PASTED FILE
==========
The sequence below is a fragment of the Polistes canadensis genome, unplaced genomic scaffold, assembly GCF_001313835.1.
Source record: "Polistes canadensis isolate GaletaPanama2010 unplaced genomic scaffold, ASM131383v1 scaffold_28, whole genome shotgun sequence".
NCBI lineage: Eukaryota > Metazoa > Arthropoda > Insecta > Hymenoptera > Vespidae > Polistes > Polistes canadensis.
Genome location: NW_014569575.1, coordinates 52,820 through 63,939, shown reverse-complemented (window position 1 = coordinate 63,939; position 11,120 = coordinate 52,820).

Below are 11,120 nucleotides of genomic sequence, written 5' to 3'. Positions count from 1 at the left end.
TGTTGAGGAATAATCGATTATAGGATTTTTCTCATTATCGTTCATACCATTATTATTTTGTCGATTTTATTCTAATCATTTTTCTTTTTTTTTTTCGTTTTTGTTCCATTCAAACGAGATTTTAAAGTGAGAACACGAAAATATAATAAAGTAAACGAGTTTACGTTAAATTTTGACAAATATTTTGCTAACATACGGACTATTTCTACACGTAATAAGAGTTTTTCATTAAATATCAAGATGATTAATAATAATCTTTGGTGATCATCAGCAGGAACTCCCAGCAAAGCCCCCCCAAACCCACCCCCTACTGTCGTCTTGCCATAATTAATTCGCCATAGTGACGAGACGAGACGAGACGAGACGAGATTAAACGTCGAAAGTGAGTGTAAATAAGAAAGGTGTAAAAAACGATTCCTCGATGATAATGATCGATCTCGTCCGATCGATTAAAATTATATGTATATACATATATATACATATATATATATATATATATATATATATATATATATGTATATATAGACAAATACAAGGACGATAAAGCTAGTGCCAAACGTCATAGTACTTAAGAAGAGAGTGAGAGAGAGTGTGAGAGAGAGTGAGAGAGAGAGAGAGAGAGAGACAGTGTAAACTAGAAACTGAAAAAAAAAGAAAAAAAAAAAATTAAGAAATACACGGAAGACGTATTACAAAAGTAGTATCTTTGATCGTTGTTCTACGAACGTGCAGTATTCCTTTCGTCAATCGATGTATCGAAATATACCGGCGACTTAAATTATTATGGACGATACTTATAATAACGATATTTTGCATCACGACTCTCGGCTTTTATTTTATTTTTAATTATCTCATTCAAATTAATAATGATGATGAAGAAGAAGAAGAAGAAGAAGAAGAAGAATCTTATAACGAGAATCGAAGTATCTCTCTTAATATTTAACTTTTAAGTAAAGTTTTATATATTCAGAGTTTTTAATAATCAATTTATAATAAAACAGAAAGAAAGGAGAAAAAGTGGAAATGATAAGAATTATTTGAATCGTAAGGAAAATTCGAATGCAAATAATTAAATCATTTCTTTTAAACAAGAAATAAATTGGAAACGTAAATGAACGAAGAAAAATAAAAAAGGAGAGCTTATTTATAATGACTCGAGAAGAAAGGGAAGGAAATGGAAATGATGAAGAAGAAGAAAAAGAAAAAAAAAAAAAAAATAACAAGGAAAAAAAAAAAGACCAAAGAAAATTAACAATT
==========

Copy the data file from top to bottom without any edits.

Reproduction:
The sequence below is a fragment of the Polistes canadensis genome, unplaced genomic scaffold, assembly GCF_001313835.1.
Source record: "Polistes canadensis isolate GaletaPanama2010 unplaced genomic scaffold, ASM131383v1 scaffold_28, whole genome shotgun sequence".
NCBI lineage: Eukaryota > Metazoa > Arthropoda > Insecta > Hymenoptera > Vespidae > Polistes > Polistes canadensis.
Genome location: NW_014569575.1, coordinates 52,820 through 63,939, shown reverse-complemented (window position 1 = coordinate 63,939; position 11,120 = coordinate 52,820).

Below are 11,120 nucleotides of genomic sequence, written 5' to 3'. Positions count from 1 at the left end.
TGTTGAGGAATAATCGATTATAGGATTTTTCTCATTATCGTTCATACCATTATTATTTTGTCGATTTTATTCTAATCATTTTTCTTTTTTTTTTTCGTTTTTGTTCCATTCAAACGAGATTTTAAAGTGAGAACACGAAAATATAATAAAGTAAACGAGTTTACGTTAAATTTTGACAAATATTTTGCTAACATACGGACTATTTCTACACGTAATAAGAGTTTTTCATTAAATATCAAGATGATTAATAATAATCTTTGGTGATCATCAGCAGGAACTCCCAGCAAAGCCCCCCCAAACCCACCCCCTACTGTCGTCTTGCCATAATTAATTCGCCATAGTGACGAGACGAGACGAGACGAGACGAGATTAAACGTCGAAAGTGAGTGTAAATAAGAAAGGTGTAAAAAACGATTCCTCGATGATAATGATCGATCTCGTCCGATCGATTAAAATTATATGTATATACATATATATACATATATATATATATATATATATATATATATATATATGTATATATAGACAAATACAAGGACGATAAAGCTAGTGCCAAACGTCATAGTACTTAAGAAGAGAGTGAGAGAGAGTGTGAGAGAGAGTGAGAGAGAGAGAGAGAGAGAGACAGTGTAAACTAGAAACTGAAAAAAAAAGAAAAAAAAAAAATTAAGAAATACACGGAAGACGTATTACAAAAGTAGTATCTTTGATCGTTGTTCTACGAACGTGCAGTATTCCTTTCGTCAATCGATGTATCGAAATATACCGGCGACTTAAATTATTATGGACGATACTTATAATAACGATATTTTGCATCACGACTCTCGGCTTTTATTTTATTTTTAATTATCTCATTCAAATTAATAATGATGATGAAGAAGAAGAAGAAGAAGAAGAAGAAGAATCTTATAACGAGAATCGAAGTATCTCTCTTAATATTTAACTTTTAAGTAAAGTTTTATATATTCAGAGTTTTTAATAATCAATTTATAATAAAACAGAAAGAAAGGAGAAAAAGTGGAAATGATAAGAATTATTTGAATCGTAAGGAAAATTCGAATGCAAATAATTAAATCATTTCTTTTAAACAAGAAATAAATTGGAAACGTAAATGAACGAAGAAAAATAAAAAAGGAGAGCTTATTTATAATGACTCGAGAAGAAAGGGAAGGAAATGGAAATGATGAAGAAGAAGAAAAAGAAAAAAAAAAAAAAAATAACAAGGAAAAAAAAAAAGACCAAAGAAAATTAACAATT